Monday, April 20, 2015

Get Lost in an Irish Love Story

Take a journey to Ireland with author Beppie Harrison in the historical romance Hearts Trilogy:

Lady Anne Hawthorne dearly loves Ireland, where she was born and raised. But she is the daughter of an English aristocrat, whose lands lie in Ireland, and the year is 1810. The Irish have resented the English rule more and more bitterly, and in 1798 and 1803 there were rebellions by the Irish, quickly snuffed by the British. So on which side does Lady Anne stand?

Complicating her decision are two men: the enigmatic red-headed Irishman she encounters unexpectedly and the handsome, responsible Englishman taking over his Irish estates.

So where do her loyalties lie? She has to choose between temptations and opportunities to define herself, each man claiming part of her heart and loyalty. Only when she discovers where her own fidelity must be placed—and how far into danger she is prepared to venture—can she truly give herself to the man she loves.

Here's an excerpt:
Anne regarded her sister in the flickering candlelight.
Caroline murmured, “Did you notice how attentive Lord Ashbourne was to you?”
“He was polite,” Anne said, but she felt a little rush of satisfaction.
“It was more than polite. If you are so attached to Ireland, why not marry him?”
“Marry him?” Anne squeaked, sitting straight up in her surprise. “Why in the world would he want to marry me?”
Caroline propped up her head with her elbow. “Well, why ever not? You are certainly eligible. You’re the daughter of an earl—”
“He’s a marquess,” Anne interrupted.
“Close enough, as well you know. He plans to stay in Ireland, and you love Ireland—out of all reason, if you ask me. He seems very interested already. All you need to do is charm him.”
Anne groaned. “How am I supposed to charm him? I can hardly ride over the Ballymuir tomorrow morning and announce there I am, prepared to be charming.”
Caroline muffled her giggle. “He found you out on the road once already. It’s too bad that isn’t likely to happen often.”
“Exactly.” Anne flung herself back against her pillow, noticing that she rocked the bed and not much caring. “Good night and do dream about something else.” Leaning over, she blew out the candle.
Caroline giggled again. “Good night,” she murmured, her voice coming out of the dark again.
The darkness was warm and familiar in the comfort of their bed. Images of Lord Ashbourne floated across Anne’s mind. Had he been attentive? He certainly was attractive. From what Papa had said, he was planning to make his life in Ireland, just as she wished she had the freedom to do. Presumably he would have to take a wife, sooner or later.
It was a pity that only men were allowed to decide those things. She wasn’t falling in love with him—that would be ridiculous—but the prospect of marrying him, should he ever propose such an arrangement, would not be distasteful.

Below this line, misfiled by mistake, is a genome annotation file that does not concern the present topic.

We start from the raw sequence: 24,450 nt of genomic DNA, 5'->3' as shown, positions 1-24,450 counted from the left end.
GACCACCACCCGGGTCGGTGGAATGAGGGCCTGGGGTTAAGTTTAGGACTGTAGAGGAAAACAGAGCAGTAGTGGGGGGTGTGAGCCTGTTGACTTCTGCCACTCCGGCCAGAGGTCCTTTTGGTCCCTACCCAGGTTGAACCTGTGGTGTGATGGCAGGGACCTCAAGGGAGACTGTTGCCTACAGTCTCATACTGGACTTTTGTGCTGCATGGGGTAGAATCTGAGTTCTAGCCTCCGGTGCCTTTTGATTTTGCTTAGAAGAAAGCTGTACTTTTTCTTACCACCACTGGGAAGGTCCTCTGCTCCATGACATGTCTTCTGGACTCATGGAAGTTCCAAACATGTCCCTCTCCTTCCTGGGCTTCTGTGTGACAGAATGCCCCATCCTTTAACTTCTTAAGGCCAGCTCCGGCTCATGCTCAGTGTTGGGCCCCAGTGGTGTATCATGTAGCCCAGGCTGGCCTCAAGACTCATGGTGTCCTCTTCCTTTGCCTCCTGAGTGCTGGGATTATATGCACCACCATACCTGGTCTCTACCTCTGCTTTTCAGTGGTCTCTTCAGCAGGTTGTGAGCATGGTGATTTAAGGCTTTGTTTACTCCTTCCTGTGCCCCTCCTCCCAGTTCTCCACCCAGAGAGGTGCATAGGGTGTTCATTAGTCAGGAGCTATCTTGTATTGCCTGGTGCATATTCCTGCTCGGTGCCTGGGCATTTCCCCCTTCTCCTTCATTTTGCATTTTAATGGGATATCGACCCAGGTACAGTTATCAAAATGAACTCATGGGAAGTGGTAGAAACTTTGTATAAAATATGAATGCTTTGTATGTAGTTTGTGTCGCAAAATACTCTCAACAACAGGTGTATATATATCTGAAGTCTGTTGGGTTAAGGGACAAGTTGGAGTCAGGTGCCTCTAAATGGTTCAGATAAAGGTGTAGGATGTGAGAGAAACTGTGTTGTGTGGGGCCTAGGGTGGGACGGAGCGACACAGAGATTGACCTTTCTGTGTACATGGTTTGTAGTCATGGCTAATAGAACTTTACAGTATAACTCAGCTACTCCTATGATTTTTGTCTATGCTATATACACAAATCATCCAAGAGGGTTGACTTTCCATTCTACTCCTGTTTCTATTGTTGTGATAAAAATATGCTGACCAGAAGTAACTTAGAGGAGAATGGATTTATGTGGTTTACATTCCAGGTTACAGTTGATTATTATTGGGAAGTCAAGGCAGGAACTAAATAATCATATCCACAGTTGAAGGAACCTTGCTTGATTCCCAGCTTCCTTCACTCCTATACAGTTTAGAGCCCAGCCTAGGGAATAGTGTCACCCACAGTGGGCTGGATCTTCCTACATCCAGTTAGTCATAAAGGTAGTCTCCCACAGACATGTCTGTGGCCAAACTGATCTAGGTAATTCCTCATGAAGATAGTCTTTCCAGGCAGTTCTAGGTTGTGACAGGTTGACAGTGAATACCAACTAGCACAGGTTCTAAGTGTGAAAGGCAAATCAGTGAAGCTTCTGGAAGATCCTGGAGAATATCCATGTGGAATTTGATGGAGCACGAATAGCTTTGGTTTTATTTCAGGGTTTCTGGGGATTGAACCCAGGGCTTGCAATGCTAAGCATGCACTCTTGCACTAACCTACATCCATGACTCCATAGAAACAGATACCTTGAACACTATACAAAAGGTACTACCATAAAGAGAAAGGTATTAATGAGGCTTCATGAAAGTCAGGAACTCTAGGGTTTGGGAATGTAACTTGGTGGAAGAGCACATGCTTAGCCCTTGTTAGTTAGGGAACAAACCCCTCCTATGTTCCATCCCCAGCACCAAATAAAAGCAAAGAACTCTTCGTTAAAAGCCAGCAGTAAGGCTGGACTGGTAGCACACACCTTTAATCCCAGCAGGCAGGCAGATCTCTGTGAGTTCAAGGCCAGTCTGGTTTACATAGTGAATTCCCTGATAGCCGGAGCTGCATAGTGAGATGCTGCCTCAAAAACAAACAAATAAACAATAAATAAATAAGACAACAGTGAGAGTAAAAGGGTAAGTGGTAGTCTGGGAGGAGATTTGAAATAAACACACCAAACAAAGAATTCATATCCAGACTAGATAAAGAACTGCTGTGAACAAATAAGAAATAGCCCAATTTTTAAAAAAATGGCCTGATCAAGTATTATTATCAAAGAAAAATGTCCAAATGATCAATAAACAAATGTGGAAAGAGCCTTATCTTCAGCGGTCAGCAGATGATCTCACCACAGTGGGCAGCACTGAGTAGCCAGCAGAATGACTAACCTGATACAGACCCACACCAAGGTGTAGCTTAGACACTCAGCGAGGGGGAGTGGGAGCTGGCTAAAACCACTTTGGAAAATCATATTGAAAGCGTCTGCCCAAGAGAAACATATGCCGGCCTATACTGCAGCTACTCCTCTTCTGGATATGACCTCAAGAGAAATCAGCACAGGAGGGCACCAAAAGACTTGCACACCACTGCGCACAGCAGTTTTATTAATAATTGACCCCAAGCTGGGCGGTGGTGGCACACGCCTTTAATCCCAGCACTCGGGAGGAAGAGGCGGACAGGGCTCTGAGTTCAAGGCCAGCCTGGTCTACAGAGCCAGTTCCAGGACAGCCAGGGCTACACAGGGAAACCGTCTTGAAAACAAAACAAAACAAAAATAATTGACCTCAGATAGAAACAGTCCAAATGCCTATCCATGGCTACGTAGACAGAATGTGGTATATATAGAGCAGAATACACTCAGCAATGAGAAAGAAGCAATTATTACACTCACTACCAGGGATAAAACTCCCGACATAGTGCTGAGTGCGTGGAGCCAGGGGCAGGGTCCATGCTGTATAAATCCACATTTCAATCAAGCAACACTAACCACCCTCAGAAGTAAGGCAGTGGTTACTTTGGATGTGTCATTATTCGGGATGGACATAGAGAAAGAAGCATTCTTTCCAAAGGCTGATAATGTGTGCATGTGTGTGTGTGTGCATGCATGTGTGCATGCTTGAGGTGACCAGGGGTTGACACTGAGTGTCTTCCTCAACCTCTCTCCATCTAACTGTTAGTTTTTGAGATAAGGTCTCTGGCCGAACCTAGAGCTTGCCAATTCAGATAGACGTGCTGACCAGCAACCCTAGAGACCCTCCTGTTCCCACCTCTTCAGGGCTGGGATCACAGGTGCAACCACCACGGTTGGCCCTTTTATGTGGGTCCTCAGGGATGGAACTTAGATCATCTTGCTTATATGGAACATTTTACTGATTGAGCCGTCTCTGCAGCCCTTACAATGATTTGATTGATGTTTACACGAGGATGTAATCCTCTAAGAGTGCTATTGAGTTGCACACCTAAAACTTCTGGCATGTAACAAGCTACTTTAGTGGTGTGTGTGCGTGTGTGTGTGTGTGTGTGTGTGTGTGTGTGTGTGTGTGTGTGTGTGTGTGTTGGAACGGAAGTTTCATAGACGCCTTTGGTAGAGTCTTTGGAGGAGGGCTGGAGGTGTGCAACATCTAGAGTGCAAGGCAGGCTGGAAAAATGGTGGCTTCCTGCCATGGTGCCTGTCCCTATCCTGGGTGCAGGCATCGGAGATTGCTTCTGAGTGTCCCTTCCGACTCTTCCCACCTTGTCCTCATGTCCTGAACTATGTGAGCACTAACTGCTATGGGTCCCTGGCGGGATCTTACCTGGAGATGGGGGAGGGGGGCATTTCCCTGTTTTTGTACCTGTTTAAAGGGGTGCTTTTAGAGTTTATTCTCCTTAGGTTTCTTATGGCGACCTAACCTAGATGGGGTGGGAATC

But how were they ever to meet frequently enough to discover what attraction existed between them? The days were passing rapidly. What if he never pursued the business of marriage until after she had been sent to England?
She flounced over in the bed again. Caroline, who must have been half asleep already, murmured a drowsy protest. Anne ignored her.
If she could choose the man she would marry, what sort of man would she choose? It was willful even to think it, but if ever she had the choice, she would choose a man who planned to live in Ireland. Her own beautiful, confusing, secretive Ireland.

The Divided Heart is the first book in the Hearts Trilogy, which is on sale as a boxed set at Amazon:

Meet Beppie

Beppie Harrison lives in southeastern Michigan with her husband and two slightly addled cats, their four children having grown up and flown the coop. They live a somewhat cross-Atlantic lifestyle. Her husband is an English architect and they began their marriage living in London, only moving to the States when they had young children. In many ways, England still feels like home.

For Beppie, the pull from across the Atlantic comes not only from old friends and familiar places in England, but from Ireland. Did it start with its literature, its history, or its wonderful garrulous people? However it happened, she is addicted now.

Her first fiction trilogy, the Heart Trilogy, is placed primarily in Ireland during the Regency period. The Grandest Christmas, a novella for the holiday season, is a warm and cozy read for Christmastime.

You can contact Beppie on her website:
Facebook: www.facebook.com/beppie.harrison
Twitter: @queenskeys
Amazon: www.amazon.com/Beppie-Harrison/e/B00UW5BS04

E.E.: How often do you get lost in a story?
Beppie: Every time I read a story I like. My mother tolerated it better when I was a child because she was pleased I read with such enthusiasm. She was less enthusiastic when I was a teenager because there were other things she would have liked me to do as well: homework, my assigned chores, and paying attention when she was trying to tell me something.

My husband puts up with it, and has learned that anything he tells me when I am reading a book probably has made no impact on my memory. I have four children: two of them get as lost in books as I do and consider it normal behavior; two of them cannot believe that I am not deliberately ignoring them—even now, when we’ve known each other for going on thirty years!

E.E.: What sound or noise do you love?
Beppie: I was fortunate enough to spend my childhood in Hawaii, and the sound that is the most wonderful in the world to me is the sound of moving water. Waves tumbling onto the shore is my favorite. I am always torn between staying awake to listen to it and drifting into sleep, lulled by the rhythm. But since I’ve lived on the mainland, I’ve discovered that creeks and rivers do quite nicely as well.

E.E.: What’s the first book you remember reading?
Beppie: I remember reading Heidi by Johanna Spryi. My mother gave me an edition that had a very few illustrations when I was about seven years old, and told me she thought I read well enough to be able to read it myself. I remember being monstrously proud, and then completely sucked into the story. To this day I remember the Alp Uncle and the old grandmother who was bedridden and only had hard brown buns to eat, and how proud and happy Heidi was when she was able to bring her soft white rolls. I remember thinking Heidi was a nicer little girl than I was! But I remember the old grandmother even now, every time I eat a whole wheat roll which I think must be much softer now than they were then.

E.E.: Do you write while listening to music? What kind?
Beppie: I always try to write with music, but it doesn’t always happen. What kind depends on my mood: what I like best is the Sirius subscription station Seriously Sinatra because it just goes on and on with no commercials or having to change disks, and it’s the easy listening sort of music that only seldom demands my complete attention. Sometimes a song I dearly love or that tugs at my heartstrings comes on and I stop to listen—but that doesn’t happen all the time. Or if it feels as if I’ve heard each of the songs too much, I’ll switch over to the classical station.